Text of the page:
Cara Winter: The Anglo Files 5

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Martin Freeman as Watson and Benedict Cumberbatch as Sherlock.

On Sherlock Holmes
by Cara Winter

As we all know, since 2010 two shows (CBS’ Elementary, and the BBC’s Sherlock, which has also been picked up by PBS Masterpiece) have reimagined Sir Arthur Conan Doyle’s famous detective Sherlock Holmes within a modern setting.   As a writer trying to modernize a Victorian piece myself, I have been wondering  why, exactly, one of these modernizations has set the world on fire… while the other is just on?

It all starts with the fact that the BBC’s version came first.  In 2012, when CBS (as has been reported here and here) approached creators Steven Moffat and Mark Gatiss about remaking Sherlock in America, Moffat & Gatiss politely declined.  Smartly, CBS chose not to embroil themselves in a legal battle by ripping off Sherlock whole-hog… and instead did everything they could to make their take on a “modern Sherlock Holmes” really, really different from Sherlock.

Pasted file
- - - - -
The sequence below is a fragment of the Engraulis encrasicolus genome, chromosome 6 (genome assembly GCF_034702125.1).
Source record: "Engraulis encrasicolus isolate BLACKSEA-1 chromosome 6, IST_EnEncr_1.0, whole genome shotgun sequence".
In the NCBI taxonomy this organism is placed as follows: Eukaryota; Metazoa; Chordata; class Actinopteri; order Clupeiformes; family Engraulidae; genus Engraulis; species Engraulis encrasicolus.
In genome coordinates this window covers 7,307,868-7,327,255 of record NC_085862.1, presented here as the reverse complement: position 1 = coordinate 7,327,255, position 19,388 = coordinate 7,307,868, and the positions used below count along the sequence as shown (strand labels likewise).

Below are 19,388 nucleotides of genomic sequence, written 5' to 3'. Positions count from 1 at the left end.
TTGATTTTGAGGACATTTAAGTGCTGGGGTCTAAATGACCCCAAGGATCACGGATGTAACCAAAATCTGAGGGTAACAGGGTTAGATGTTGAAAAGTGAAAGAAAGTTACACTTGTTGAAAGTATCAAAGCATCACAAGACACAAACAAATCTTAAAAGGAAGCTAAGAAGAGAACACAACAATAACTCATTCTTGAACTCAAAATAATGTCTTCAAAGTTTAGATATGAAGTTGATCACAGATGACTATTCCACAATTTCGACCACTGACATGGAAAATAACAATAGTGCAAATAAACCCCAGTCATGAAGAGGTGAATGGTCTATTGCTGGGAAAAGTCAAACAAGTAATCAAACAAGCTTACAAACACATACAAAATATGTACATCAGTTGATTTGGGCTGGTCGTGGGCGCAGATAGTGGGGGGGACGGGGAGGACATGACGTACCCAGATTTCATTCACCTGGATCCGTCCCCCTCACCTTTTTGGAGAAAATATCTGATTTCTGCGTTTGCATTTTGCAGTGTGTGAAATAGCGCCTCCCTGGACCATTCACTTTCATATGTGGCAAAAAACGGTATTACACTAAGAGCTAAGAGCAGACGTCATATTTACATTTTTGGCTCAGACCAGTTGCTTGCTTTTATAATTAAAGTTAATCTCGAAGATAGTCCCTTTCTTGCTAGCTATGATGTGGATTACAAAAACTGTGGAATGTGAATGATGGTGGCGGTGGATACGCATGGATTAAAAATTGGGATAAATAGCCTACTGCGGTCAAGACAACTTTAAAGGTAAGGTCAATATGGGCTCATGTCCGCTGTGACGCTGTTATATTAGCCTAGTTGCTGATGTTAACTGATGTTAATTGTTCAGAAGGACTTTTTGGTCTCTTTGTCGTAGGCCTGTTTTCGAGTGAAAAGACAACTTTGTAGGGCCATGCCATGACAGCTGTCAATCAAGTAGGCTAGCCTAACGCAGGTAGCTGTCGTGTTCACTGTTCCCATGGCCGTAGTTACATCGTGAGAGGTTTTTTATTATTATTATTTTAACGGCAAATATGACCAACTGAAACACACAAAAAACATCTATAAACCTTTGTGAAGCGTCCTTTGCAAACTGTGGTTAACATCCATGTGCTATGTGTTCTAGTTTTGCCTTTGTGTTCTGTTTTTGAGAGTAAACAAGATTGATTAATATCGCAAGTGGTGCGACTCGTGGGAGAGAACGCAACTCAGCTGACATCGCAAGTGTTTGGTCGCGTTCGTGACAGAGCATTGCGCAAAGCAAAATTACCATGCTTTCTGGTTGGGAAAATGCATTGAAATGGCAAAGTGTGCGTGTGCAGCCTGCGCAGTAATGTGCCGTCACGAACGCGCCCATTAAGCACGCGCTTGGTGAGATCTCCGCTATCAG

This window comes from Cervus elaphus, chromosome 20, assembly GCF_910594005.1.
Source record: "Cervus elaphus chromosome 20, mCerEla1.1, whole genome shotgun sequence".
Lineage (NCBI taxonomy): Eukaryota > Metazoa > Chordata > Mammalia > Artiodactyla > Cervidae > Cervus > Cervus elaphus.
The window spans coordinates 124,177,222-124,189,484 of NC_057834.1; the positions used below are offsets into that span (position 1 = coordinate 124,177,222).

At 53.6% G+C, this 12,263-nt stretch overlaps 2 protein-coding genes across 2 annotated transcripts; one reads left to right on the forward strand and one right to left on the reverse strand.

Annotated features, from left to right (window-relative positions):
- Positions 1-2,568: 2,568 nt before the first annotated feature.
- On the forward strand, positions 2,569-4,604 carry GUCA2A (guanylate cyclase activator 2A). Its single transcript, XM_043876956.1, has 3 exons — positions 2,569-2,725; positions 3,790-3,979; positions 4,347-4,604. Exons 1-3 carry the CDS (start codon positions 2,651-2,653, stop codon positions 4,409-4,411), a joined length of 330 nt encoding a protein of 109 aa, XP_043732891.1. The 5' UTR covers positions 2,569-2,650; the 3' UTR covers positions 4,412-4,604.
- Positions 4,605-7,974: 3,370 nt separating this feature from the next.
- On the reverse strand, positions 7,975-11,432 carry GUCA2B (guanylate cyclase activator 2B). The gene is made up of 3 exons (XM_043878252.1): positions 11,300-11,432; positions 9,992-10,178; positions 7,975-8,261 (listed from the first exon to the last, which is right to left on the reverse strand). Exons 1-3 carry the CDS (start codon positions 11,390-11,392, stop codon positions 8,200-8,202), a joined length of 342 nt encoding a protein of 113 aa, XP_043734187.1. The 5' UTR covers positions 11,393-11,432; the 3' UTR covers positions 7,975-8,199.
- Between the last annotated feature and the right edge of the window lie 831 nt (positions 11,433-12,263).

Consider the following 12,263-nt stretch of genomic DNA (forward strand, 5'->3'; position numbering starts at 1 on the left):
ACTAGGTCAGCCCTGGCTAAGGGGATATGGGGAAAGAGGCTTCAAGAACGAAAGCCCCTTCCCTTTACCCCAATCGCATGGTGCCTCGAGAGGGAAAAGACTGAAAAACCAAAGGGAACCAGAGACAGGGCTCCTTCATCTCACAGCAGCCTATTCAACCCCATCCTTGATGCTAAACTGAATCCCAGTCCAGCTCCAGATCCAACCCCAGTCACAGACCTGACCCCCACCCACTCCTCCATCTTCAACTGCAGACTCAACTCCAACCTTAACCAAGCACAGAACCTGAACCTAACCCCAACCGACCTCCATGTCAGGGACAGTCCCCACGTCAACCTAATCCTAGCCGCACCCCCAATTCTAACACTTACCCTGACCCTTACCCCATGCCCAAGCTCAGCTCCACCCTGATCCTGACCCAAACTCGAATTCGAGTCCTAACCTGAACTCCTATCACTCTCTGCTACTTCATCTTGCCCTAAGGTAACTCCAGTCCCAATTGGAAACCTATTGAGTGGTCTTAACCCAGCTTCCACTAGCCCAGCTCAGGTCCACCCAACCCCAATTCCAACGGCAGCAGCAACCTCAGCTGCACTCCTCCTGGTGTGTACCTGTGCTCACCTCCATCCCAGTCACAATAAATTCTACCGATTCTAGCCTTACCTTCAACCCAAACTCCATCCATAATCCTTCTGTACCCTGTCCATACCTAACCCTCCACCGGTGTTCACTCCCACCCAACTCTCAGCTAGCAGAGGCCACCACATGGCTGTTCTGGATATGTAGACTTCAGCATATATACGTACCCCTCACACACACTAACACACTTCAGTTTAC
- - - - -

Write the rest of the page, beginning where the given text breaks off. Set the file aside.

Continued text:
I get it, I do. CBS wanted to move forward; Sherlock Holmes was sexy, all of a sudden.  Who wouldn’t want to capitalize on that?  But, as all Moffat and Gatiss really did was move the characters and stories they loved into our century, creator Robert Doherty would have to change more than just the ol’ anno domini.  (By the way, his show Medium?  Genius.  So, I know he’s likely not the problem…)

So change, they did.  But… at what expense?  If you’ve ever watched Elementary for more than five minutes, well, you know…  it isn’t ground breaking.  It’s a pretty standard network cop show, with a huge budget and all the pretty pretty things.  (A Sherlock Holmes purist might say they ruined it.  Which I am not.  A purist, that is.)   But, how?   How did this happen?  Well, apologies to my lawyer friends (sorry guys!)… but my money’s on the lawyers.  The writers probably wrote a hundred drafts, and each time CBS’ lawyers said “no”, for fear of being sued (which was justified, as they were, you know, running with an idea that wasn’t theirs to begin with).